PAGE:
"If the suppliers are happy to see gas decline in Europe, then they can carry on doing what they're doing," he said. "Gazprom could move away from oil contracts very quickly if it wanted to, but the question is: Does it want to, and is this Gazprom's policy or [President Vladimir] Putin's policy?"

Only Pipeline Gas

Far from looking to revolutionize its business model in the face of the changes to the global gas market and the situation in Europe, Gazprom seems set on continuing with the policies it has pursued for more than a decade.

Earlier this month, Putin attended a ceremony in Anapa, near the Black Sea, that marked the first phase of construction of the South Stream, a $12.7 billion gas pipeline project that will pump natural gas under the Black Sea and into southern and central Europe.

The second line of the giant Nord Stream pipeline, which takes gas from Russia under the Baltic Sea to Germany and other western European countries, was opened in October. Almost $10 billion has been spent on the project, and more lines are likely to be added.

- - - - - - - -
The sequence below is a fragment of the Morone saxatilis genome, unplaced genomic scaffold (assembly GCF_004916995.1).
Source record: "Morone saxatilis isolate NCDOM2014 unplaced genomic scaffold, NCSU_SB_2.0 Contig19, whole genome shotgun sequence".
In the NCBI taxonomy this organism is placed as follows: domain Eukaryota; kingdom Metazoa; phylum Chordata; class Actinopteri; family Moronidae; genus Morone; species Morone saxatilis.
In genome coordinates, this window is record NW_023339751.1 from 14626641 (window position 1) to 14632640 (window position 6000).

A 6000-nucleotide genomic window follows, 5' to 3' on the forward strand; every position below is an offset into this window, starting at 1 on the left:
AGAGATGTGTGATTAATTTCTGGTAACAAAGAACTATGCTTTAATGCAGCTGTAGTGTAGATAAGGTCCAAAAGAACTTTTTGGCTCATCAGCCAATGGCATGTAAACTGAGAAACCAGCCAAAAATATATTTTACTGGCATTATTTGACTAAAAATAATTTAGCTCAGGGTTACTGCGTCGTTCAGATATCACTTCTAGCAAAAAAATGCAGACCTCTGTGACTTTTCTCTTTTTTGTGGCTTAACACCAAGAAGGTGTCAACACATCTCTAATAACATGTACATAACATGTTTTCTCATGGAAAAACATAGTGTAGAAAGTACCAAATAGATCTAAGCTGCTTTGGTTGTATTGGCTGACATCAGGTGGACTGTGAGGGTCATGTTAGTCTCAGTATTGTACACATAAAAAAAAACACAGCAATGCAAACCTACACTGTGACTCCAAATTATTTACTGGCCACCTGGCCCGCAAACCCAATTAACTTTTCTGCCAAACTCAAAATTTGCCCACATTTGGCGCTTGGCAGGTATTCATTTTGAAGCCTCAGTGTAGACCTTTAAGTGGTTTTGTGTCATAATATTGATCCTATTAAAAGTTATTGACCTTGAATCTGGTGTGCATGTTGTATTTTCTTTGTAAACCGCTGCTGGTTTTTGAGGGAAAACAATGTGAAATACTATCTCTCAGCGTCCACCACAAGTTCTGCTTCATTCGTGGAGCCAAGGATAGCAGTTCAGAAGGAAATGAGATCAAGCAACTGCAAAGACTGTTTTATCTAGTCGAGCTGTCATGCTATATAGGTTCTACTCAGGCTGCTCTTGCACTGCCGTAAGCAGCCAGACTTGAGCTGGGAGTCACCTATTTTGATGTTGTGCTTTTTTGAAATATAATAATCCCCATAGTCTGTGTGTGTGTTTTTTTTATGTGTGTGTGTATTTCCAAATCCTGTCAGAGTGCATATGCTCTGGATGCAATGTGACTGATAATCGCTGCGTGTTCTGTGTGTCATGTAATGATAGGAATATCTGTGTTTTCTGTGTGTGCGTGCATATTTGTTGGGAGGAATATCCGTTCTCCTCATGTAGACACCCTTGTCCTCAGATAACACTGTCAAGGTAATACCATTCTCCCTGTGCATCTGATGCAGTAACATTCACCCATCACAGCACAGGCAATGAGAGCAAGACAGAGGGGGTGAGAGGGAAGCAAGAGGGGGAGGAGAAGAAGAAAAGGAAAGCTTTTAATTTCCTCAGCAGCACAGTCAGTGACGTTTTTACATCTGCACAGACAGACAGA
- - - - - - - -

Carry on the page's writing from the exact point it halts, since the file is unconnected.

Such huge levels of investment in pipeline projects that dramatically increase export capacity to Europe during a period when the gas market on the Continent appears to be contracting have raised eyebrows.

Stern said energy suppliers either try to sell less energy for a higher price or increase quantity and cut price, but Gazprom's position appears to fit neither model.

"If Gazprom's strategy is to sell less of its product at a higher price, why is it building all this new export capacity?" he asked.

Gazprom is also facing serious legal challenges in the European Union as the Continent's authorities enforce the third energy package, which seeks to split companies' production operations from their transmission networks.

The EU is also investigating allegations that Gazprom breached antitrust legislation.

While attending the South Stream opening in Anapa, Maria Van der Hoeven, head of the International Energy Agency, said committing to such a multibillion-dollar investment was a "brave choice."